Mineral magnetic and palaeomagnetic analyses of lake sediment cores

Contributions to the understanding of the Earth’s magnetic field from detailed mineral magnetic and palaeomagnetic analyses of high-resolution, high-latitude lake sediment cores

Project Description

High-resolution and well-dated sedimentary records are important archives for directional and intensity variations of the Earth's magnetic field and play a key role in understanding the evolution of the Earth's magnetic field, as well as the related processes in the Earth's deep interior. In this regard, the uneven distribution of palaeomagnetic data across the globe is a critical issue. In particular, a higher data density is desirable in the Arctic, as most of this region lies in the tangent cylinder of the inner core, where the geodynamic activity is expected to be different compared to outside. In this project, the relative palaeointensity (RPI) and palaeosecular variation (PSV) will be reconstructed for three sites in the Arctic, located inside and outside the tangential cylinder. Analyses will be conducted on high-resolution sediment cores from Lakes Bolshoye Shchuchye (506-48, 506-50, Co1321), Maloye Shchuchye (506-51) and Levinson-Lessing (Co1401), that were previously analysed in terms of regional climate and environmental history, and have well constrained chronologies. Core Co1401 has an age of ~62 ka at the base, while cores 506-X and Co1321 reach ages of ~24 ka and ~27 ka, respectively. Initial work on core Co1401 from Levinson-Lessing Lake has shown that the record is excellent for palaeomagnetic analysis and consistently contains magnetofossils. Furthermore, the core Co1401 recorded the geomagnetic excursion Laschamps and Mono Lake in unprecedented high-resolution for the Arctic. However, the RPI of the upper part of core Co1401 was shown to be compromised by initial greigite formation. Preliminary palaeomagnetic analyses of cores from lakes Bolshoye Shchuchye and Maloye Shchuchye revealed a directional anomaly around 20 ka, but further palaeomagnetic evidence necessary for interpretation is lacking. To improve RPI and PSV reconstructions for the Arctic, detailed investigations will be carried out to a) characterise the mineral magnetic carriers b) determine the concentration and diversity variations of magnetofossils and c) analyse the influence of greigite on the palaeomagnetic record. Furthermore, the new RPI and PSV data will be statistically analysed and included in new geomagnetic field models, which make use of a global compilation of published palaeomagnetic data and will facilitate a better understanding of the field geometry. Based on these findings, the following overarching goals will be tackled: A) It will be show if the geodynamo activity in the tangent cylinder is different from the pattern of activity outside. B) Spherical harmonic models will test if the directional anomaly recognised at ~20 ka is connected to a geomagnetic excursion (e.g., Hilina Pali). C) The influence of the geomagnetic field intensity on the abundance of magnetofossils will be investigated for the first time. D) The effect of variable concentrations of freshwater magnetofossil on RPI determinations will be determined.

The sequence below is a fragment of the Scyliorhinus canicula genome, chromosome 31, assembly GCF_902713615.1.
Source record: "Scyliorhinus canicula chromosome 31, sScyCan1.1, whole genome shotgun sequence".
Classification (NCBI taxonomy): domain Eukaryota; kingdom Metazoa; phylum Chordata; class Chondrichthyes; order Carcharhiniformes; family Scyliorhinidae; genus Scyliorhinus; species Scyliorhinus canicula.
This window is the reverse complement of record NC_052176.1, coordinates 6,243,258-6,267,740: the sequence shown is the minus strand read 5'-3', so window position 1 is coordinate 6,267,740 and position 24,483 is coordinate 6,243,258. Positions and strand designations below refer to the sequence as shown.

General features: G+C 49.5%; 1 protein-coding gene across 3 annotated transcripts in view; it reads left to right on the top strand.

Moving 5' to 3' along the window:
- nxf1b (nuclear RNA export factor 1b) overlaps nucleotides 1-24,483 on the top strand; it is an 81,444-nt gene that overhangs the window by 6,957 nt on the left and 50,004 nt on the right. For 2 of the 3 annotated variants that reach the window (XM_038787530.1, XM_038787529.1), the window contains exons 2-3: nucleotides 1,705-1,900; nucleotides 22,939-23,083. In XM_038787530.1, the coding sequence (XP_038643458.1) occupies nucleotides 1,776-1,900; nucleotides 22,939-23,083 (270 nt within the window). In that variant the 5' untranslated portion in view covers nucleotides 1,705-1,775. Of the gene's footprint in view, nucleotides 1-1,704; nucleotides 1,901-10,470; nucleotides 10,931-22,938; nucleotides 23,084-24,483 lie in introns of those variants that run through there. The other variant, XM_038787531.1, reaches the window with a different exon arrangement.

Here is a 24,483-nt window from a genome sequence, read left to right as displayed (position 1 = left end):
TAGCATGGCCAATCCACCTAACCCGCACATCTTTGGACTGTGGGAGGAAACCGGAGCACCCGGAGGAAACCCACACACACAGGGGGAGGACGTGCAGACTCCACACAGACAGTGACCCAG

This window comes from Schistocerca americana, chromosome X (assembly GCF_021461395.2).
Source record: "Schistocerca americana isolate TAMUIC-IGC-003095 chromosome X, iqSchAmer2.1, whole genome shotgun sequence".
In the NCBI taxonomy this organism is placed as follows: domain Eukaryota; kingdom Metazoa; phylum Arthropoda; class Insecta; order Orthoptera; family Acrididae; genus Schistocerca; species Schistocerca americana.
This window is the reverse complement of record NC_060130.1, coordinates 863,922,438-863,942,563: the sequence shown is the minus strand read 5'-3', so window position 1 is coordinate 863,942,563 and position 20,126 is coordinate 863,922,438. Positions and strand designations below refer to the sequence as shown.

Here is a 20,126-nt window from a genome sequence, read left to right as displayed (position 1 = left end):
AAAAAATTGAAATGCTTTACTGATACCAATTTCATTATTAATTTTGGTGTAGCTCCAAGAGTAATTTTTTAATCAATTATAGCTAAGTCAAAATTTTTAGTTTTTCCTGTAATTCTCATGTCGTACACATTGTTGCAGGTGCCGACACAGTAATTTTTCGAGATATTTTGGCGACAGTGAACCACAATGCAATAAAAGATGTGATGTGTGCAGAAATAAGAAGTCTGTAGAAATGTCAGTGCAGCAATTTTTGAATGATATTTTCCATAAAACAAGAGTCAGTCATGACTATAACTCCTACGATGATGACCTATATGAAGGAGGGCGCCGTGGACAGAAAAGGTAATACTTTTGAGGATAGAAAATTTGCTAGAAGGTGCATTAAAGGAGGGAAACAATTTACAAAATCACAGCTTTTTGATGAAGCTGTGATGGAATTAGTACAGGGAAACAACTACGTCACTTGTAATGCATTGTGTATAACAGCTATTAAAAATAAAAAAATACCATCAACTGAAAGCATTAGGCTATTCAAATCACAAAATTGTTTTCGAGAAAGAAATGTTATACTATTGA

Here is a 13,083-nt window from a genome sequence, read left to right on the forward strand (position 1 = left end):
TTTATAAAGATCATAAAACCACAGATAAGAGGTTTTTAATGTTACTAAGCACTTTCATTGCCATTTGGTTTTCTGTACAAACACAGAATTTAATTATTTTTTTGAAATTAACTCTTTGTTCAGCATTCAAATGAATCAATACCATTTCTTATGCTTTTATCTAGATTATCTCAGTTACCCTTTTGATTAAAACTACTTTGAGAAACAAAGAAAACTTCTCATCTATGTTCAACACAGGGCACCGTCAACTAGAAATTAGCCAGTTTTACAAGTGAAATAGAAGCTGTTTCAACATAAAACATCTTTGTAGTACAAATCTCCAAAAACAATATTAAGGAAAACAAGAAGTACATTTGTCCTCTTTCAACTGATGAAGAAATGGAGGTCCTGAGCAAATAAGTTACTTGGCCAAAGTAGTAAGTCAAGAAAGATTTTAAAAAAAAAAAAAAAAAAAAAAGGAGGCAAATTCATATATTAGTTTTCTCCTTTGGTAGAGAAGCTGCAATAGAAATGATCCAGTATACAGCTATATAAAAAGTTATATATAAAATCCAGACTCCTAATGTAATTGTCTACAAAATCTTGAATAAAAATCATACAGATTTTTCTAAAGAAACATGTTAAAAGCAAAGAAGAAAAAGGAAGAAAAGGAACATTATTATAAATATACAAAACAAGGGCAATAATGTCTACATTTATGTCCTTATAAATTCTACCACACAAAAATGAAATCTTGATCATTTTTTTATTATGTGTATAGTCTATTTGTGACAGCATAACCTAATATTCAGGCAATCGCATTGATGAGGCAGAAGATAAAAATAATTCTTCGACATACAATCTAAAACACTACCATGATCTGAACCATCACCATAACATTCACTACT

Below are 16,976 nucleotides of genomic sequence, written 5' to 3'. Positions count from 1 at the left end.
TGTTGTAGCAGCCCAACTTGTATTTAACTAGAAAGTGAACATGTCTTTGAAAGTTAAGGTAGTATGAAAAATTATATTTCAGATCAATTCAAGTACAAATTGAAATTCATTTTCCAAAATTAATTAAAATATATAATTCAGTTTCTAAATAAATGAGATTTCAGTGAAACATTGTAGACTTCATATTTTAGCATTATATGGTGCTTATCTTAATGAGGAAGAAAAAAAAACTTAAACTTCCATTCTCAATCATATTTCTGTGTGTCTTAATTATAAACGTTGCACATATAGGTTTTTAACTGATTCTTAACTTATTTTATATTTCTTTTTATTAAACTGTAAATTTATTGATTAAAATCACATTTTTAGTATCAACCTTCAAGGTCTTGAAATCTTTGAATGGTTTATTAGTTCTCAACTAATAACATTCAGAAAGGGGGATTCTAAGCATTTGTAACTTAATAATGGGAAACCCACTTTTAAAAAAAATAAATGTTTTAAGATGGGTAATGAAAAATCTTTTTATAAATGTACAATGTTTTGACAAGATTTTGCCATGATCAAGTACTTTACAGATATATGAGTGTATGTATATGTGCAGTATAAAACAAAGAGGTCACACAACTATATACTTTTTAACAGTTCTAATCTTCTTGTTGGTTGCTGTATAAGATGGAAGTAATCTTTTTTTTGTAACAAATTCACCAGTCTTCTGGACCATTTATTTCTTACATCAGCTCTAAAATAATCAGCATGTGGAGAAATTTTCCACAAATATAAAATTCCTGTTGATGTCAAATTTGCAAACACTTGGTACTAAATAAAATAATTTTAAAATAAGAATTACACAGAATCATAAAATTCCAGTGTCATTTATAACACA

Project staff

Portrait Stephanie Scheidt
Stephanie Scheidt

Beteiligte Forschungsinstitute und Kooperationspartner